Launching an ICO in the US requires a company to either register for the US Securities and Exchange Commission (SEC) accredited investor exemption, or register their ICO as a security offering.

ICOs across the country have been shut down due to what the SEC cites as a selling of “unregistered securities,” most recently in Massachusetts, in part due to the SEC’s recently launched cryptocurrency probe.

The Praetorian Group filed in early March with the SEC to register their ICO as a security offering; if their application is accepted, they will become the first company to hold an SEC-regulated ICO.

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XRP, BCH, LTC & ETH: Grayscale Adds 4 New Crypto Trusts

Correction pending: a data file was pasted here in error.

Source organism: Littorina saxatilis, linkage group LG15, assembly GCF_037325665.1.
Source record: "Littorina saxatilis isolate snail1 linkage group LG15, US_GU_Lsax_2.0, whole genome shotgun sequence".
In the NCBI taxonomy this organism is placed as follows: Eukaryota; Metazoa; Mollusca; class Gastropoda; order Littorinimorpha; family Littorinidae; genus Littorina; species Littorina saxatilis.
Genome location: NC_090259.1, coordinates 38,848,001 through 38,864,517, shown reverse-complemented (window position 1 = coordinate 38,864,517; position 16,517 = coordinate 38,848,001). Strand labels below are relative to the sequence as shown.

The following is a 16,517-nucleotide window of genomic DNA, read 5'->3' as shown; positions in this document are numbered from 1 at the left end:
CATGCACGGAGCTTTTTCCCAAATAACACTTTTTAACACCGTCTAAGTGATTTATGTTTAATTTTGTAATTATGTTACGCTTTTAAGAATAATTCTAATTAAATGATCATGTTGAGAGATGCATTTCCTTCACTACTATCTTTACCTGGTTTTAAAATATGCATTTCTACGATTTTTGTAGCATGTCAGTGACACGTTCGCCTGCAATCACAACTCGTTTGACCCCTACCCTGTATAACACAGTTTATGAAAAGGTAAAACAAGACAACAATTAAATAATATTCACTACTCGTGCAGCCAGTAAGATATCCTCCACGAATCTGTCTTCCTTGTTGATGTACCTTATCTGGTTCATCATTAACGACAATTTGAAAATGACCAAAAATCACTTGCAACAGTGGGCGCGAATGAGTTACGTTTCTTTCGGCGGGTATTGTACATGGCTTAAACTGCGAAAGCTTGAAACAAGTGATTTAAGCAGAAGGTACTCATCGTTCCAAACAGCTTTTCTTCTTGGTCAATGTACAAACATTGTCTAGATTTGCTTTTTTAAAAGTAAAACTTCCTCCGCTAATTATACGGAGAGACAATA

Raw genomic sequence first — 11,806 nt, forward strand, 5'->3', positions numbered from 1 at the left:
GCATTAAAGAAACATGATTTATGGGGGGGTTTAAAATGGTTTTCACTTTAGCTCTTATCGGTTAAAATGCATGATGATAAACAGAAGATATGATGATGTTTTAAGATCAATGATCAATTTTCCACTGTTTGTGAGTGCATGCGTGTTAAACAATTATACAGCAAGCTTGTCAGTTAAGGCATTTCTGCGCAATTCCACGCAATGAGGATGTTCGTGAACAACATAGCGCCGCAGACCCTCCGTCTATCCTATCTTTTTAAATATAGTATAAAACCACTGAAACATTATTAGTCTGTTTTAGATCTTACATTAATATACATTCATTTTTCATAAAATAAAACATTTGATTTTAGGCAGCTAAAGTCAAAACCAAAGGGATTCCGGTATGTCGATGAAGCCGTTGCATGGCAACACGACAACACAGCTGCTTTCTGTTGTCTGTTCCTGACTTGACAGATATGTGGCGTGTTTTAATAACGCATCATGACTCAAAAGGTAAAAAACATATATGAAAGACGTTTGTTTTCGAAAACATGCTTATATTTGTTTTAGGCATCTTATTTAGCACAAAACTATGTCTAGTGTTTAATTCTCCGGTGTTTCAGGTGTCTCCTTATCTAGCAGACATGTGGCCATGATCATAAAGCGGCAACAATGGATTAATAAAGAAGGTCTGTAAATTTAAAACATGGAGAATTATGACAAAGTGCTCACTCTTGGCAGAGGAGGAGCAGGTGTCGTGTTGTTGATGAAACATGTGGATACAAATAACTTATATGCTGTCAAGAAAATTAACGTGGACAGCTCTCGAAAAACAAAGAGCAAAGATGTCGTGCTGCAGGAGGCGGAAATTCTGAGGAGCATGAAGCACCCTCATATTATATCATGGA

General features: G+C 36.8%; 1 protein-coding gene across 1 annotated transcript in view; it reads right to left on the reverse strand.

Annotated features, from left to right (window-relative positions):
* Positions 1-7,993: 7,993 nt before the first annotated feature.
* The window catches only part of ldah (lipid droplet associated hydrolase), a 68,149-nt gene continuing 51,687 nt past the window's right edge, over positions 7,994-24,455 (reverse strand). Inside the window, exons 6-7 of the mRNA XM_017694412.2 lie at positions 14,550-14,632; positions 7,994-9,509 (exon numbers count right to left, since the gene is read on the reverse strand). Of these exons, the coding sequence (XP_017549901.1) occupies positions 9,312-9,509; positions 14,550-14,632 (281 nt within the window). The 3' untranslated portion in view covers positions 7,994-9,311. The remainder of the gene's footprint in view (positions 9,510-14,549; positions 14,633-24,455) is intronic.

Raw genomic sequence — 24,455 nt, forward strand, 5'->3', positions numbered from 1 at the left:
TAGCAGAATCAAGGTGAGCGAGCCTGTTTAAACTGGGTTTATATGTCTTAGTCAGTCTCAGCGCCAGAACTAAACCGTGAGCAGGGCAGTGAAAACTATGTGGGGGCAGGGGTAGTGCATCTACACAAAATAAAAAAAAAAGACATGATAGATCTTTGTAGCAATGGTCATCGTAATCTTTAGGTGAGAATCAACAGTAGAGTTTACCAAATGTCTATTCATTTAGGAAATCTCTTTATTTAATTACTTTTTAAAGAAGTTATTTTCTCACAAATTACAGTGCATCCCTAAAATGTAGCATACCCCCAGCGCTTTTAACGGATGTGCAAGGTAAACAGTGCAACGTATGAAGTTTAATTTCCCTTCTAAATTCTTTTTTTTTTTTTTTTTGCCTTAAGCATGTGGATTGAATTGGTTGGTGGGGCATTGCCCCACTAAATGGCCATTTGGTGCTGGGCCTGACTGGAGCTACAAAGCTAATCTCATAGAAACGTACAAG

Grayscale Investments, the creator of the Bitcoin Investment Trust, is launching four new trusts today, doubling its number of products aimed at helping investors explore cryptocurrencies.

The new trusts – which bring ethereum, litecoin, XRP and bitcoin cash to the offerings the firm provides – join Grayscale’s existing bitcoin, ethereum classic and zcash investment trusts, as well as its Digital Large Cap Fund, a multi-crypto investment fund announced last month.

Each of the newly announced cryptocurrencies is already part of the Digital Large Cap Fund, but were not previously available individually.

Michael Sonnenshein, the managing director of Grayscale Investments, said the new products are part of an expanding suite, and that the firm – a Digital Currency Group subsidiary – will continue to announce new products, both single-currency and diversified.

Sonnenshein continued:

“It is our belief that digital currencies as an asset class have not only arrived, but are here to stay. Consequently, we are committed to providing investors with structures that enable them to participate in this exciting asset class.”